Mi helps me meet people where they are, not where I think they should be, or a service ‘needs’ them to be.  There is equal worth amongst us, regardless of what stage in our journeys we may be. Also, I think MI can be tricky to learn.  I certainly don’t feel I’ve finished learning it, I hope I never stop learning.

MI fits with dual diagnosis well.  These issues are complicated and navigating through them is a challenge not to be underestimated or solved with a quick fix.  MI can help a person explore where they want to be and try to unravel the things before them that prevent them in getting that small step closer. If you have ever changed anything in your life, its worth thinking about what the first steps were, where the thoughts started about that change, who helped, what you did well and what you learned. If there are things that I want to change (I have lots) then I give myself time to understand these issues, I try to be compassionate to myself, I try to see value in steps I make (forwards and backwards) and I feel more able to go again.

Thanks for reading.  If you would like to learn more about MI, I would recommend reading about Motivational Interviewing by William Miller and Stephen Rollnick, or visit this website

Motivational Interviewing, Third Edition: Helping People Change (Applications of Motivational Interviewing)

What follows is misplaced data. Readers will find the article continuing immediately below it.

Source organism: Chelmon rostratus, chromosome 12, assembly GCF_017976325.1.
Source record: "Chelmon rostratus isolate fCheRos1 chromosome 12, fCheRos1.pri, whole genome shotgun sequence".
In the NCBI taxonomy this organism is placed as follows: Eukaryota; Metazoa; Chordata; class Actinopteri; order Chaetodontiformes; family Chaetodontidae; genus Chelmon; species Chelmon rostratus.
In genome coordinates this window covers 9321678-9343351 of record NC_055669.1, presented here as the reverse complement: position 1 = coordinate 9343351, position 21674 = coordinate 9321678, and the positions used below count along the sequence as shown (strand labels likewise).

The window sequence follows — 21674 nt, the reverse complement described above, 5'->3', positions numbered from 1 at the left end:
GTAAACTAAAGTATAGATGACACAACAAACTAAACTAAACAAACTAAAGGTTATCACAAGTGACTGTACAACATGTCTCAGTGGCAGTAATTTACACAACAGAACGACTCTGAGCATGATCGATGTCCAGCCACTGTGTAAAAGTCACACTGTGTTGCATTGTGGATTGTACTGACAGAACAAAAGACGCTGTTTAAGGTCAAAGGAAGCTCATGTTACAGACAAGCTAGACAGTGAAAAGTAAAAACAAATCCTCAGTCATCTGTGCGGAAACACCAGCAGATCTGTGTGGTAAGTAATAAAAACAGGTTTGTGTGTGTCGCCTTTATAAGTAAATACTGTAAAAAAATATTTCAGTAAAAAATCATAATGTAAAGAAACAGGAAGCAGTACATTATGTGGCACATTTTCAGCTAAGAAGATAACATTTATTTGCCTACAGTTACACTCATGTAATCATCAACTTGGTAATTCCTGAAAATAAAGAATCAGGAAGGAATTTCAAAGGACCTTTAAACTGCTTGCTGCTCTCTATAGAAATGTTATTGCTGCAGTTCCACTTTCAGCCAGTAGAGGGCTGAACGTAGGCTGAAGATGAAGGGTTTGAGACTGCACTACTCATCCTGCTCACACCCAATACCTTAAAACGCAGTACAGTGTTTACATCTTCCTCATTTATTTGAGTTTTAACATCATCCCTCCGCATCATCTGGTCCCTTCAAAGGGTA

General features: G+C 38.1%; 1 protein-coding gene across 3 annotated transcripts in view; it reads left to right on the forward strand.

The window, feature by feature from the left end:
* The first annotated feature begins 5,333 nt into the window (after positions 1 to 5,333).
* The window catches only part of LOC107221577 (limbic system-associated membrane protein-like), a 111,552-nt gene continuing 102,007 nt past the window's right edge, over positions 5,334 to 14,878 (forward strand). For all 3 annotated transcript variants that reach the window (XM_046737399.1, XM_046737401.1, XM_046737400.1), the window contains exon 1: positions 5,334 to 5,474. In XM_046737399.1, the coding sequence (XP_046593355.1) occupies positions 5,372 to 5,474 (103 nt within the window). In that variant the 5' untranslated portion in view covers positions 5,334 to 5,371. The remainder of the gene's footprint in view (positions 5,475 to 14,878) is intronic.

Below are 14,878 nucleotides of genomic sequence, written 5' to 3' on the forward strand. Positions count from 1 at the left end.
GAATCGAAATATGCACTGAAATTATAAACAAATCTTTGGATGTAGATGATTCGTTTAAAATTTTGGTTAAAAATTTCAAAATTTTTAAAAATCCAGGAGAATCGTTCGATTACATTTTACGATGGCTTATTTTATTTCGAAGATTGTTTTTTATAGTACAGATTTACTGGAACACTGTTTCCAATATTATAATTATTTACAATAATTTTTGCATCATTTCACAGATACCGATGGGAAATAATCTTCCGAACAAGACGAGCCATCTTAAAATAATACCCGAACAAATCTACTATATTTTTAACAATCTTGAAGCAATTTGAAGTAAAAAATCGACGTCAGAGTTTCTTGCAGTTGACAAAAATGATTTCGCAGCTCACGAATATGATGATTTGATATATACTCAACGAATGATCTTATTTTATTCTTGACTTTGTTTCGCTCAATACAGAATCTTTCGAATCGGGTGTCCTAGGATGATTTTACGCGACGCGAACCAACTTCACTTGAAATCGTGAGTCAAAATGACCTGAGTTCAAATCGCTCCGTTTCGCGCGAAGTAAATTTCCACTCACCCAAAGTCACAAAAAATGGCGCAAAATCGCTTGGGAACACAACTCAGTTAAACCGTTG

Now in a fully rewritten fourth edition, this is the authoritative presentation of motivational interviewing (MI), the powerful approach to facilitating change.

It has been updated and streamlined to be even more user-friendly as a practitioner guide and course text. MI originators William R. Miller and Stephen Rollnick elucidate the four tasks of MI–engaging, focusing, evoking, and planning–and vividly demonstrate what they look like in action.

A wealth of vignettes and interview examples illustrate the dos and don’ts of successful implementation in diverse contexts. The book reviews the evidence base for the approach and covers ways to assess the quality of MI. The companion website provides reflection questions, annotated case material, and additional helpful resources.

New to This Edition:

  • Most of the book is entirely new.
  • Addresses the breadth of MI applications not only in counselling and psychotherapy, but also in health care, education, coaching, management, and other contexts.
  • Discusses delivering MI remotely, simple versus complex affirmations, strategic use of directional questions, ethical considerations, and other new or expanded topics.
  • Increased emphasis on using MI throughout a client’s process of change and growth, not just in the preparatory stage.

Pedagogical Features

  • New or updated online materials, including reflection questions and annotated cases.
  • Key points at the end of each chapter.
  • “Personal Perspective” and “For Therapists” boxes in every chapter.
  • Extensive glossary.
  • New self-assessment tool that targets the component skills of MI.

This book is in the Applications of Motivational Interviewing series, edited by Stephen Rollnick, William R. Miller, and Theresa B. Moyers.